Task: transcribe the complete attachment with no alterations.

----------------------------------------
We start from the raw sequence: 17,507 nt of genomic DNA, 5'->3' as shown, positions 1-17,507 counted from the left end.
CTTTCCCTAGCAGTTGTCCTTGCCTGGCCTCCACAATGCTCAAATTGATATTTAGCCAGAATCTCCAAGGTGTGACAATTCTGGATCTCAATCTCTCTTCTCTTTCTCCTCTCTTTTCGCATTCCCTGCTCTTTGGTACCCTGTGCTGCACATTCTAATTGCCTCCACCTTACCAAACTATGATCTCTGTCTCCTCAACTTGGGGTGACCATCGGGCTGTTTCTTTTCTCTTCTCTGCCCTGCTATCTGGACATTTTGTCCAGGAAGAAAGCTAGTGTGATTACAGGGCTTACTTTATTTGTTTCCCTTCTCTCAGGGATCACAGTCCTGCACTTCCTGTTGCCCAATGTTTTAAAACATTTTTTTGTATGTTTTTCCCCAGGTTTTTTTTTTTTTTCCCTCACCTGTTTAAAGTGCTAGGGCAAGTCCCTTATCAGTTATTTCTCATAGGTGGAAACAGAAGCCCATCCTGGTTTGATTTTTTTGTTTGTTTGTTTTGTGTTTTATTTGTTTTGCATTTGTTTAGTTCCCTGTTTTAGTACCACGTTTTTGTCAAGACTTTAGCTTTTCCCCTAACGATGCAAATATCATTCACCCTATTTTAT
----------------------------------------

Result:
We start from the raw sequence: 17,507 nt of genomic DNA, 5'->3' as shown, positions 1-17,507 counted from the left end.
CTTTCCCTAGCAGTTGTCCTTGCCTGGCCTCCACAATGCTCAAATTGATATTTAGCCAGAATCTCCAAGGTGTGACAATTCTGGATCTCAATCTCTCTTCTCTTTCTCCTCTCTTTTCGCATTCCCTGCTCTTTGGTACCCTGTGCTGCACATTCTAATTGCCTCCACCTTACCAAACTATGATCTCTGTCTCCTCAACTTGGGGTGACCATCGGGCTGTTTCTTTTCTCTTCTCTGCCCTGCTATCTGGACATTTTGTCCAGGAAGAAAGCTAGTGTGATTACAGGGCTTACTTTATTTGTTTCCCTTCTCTCAGGGATCACAGTCCTGCACTTCCTGTTGCCCAATGTTTTAAAACATTTTTTTGTATGTTTTTCCCCAGGTTTTTTTTTTTTTTCCCTCACCTGTTTAAAGTGCTAGGGCAAGTCCCTTATCAGTTATTTCTCATAGGTGGAAACAGAAGCCCATCCTGGTTTGATTTTTTTGTTTGTTTGTTTTGTGTTTTATTTGTTTTGCATTTGTTTAGTTCCCTGTTTTAGTACCACGTTTTTGTCAAGACTTTAGCTTTTCCCCTAACGATGCAAATATCATTCACCCTATTTTAT